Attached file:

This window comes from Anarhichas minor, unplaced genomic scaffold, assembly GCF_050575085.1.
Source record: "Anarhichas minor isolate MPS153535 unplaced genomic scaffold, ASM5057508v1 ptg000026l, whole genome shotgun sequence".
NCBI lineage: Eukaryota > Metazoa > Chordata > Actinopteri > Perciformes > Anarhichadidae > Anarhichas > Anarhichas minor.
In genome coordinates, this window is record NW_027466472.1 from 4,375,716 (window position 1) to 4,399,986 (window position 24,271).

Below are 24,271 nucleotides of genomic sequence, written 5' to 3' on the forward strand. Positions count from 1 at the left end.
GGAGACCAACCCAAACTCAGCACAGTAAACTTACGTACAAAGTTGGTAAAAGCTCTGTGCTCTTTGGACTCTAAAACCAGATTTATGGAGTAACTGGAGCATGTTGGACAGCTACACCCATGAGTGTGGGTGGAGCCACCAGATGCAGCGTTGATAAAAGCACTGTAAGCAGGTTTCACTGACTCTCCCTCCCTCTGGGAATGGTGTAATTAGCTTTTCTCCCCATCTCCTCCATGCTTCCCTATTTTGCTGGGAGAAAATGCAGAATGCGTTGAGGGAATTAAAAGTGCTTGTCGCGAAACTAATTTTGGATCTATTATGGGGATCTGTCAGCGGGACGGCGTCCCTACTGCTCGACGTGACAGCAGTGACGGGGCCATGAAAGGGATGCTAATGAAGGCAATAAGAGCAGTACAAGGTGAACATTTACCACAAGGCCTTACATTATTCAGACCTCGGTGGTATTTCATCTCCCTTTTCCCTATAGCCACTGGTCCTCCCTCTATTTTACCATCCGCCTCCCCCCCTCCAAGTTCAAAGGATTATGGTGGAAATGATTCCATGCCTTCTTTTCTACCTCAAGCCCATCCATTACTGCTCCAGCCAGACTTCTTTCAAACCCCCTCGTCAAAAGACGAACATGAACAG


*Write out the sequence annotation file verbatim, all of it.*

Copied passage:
This window comes from Anarhichas minor, unplaced genomic scaffold, assembly GCF_050575085.1.
Source record: "Anarhichas minor isolate MPS153535 unplaced genomic scaffold, ASM5057508v1 ptg000026l, whole genome shotgun sequence".
NCBI lineage: Eukaryota > Metazoa > Chordata > Actinopteri > Perciformes > Anarhichadidae > Anarhichas > Anarhichas minor.
In genome coordinates, this window is record NW_027466472.1 from 4,375,716 (window position 1) to 4,399,986 (window position 24,271).

Below are 24,271 nucleotides of genomic sequence, written 5' to 3' on the forward strand. Positions count from 1 at the left end.
GGAGACCAACCCAAACTCAGCACAGTAAACTTACGTACAAAGTTGGTAAAAGCTCTGTGCTCTTTGGACTCTAAAACCAGATTTATGGAGTAACTGGAGCATGTTGGACAGCTACACCCATGAGTGTGGGTGGAGCCACCAGATGCAGCGTTGATAAAAGCACTGTAAGCAGGTTTCACTGACTCTCCCTCCCTCTGGGAATGGTGTAATTAGCTTTTCTCCCCATCTCCTCCATGCTTCCCTATTTTGCTGGGAGAAAATGCAGAATGCGTTGAGGGAATTAAAAGTGCTTGTCGCGAAACTAATTTTGGATCTATTATGGGGATCTGTCAGCGGGACGGCGTCCCTACTGCTCGACGTGACAGCAGTGACGGGGCCATGAAAGGGATGCTAATGAAGGCAATAAGAGCAGTACAAGGTGAACATTTACCACAAGGCCTTACATTATTCAGACCTCGGTGGTATTTCATCTCCCTTTTCCCTATAGCCACTGGTCCTCCCTCTATTTTACCATCCGCCTCCCCCCCTCCAAGTTCAAAGGATTATGGTGGAAATGATTCCATGCCTTCTTTTCTACCTCAAGCCCATCCATTACTGCTCCAGCCAGACTTCTTTCAAACCCCCTCGTCAAAAGACGAACATGAACAG